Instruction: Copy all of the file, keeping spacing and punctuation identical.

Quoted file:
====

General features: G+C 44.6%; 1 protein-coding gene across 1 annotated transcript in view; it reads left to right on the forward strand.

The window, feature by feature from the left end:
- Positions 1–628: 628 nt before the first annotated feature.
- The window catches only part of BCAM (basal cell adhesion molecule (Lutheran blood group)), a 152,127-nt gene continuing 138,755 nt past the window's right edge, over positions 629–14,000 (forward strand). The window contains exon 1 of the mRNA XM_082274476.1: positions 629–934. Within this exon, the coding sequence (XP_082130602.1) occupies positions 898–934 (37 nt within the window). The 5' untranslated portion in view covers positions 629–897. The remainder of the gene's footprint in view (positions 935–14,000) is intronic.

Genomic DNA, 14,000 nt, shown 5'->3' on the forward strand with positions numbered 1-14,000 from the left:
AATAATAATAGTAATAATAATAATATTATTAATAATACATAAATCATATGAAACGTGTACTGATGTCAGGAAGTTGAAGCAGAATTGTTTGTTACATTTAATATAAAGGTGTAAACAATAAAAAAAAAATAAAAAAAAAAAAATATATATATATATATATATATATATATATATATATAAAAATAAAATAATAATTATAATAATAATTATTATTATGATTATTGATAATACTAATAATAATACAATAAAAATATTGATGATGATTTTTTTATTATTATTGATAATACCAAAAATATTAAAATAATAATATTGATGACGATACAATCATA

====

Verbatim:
General features: G+C 44.6%; 1 protein-coding gene across 1 annotated transcript in view; it reads left to right on the forward strand.

The window, feature by feature from the left end:
- Positions 1–628: 628 nt before the first annotated feature.
- The window catches only part of BCAM (basal cell adhesion molecule (Lutheran blood group)), a 152,127-nt gene continuing 138,755 nt past the window's right edge, over positions 629–14,000 (forward strand). The window contains exon 1 of the mRNA XM_082274476.1: positions 629–934. Within this exon, the coding sequence (XP_082130602.1) occupies positions 898–934 (37 nt within the window). The 5' untranslated portion in view covers positions 629–897. The remainder of the gene's footprint in view (positions 935–14,000) is intronic.

Genomic DNA, 14,000 nt, shown 5'->3' on the forward strand with positions numbered 1-14,000 from the left:
AATAATAATAGTAATAATAATAATATTATTAATAATACATAAATCATATGAAACGTGTACTGATGTCAGGAAGTTGAAGCAGAATTGTTTGTTACATTTAATATAAAGGTGTAAACAATAAAAAAAAAATAAAAAAAAAAAAATATATATATATATATATATATATATATATATATATAAAAATAAAATAATAATTATAATAATAATTATTATTATGATTATTGATAATACTAATAATAATACAATAAAAATATTGATGATGATTTTTTTATTATTATTGATAATACCAAAAATATTAAAATAATAATATTGATGACGATACAATCATA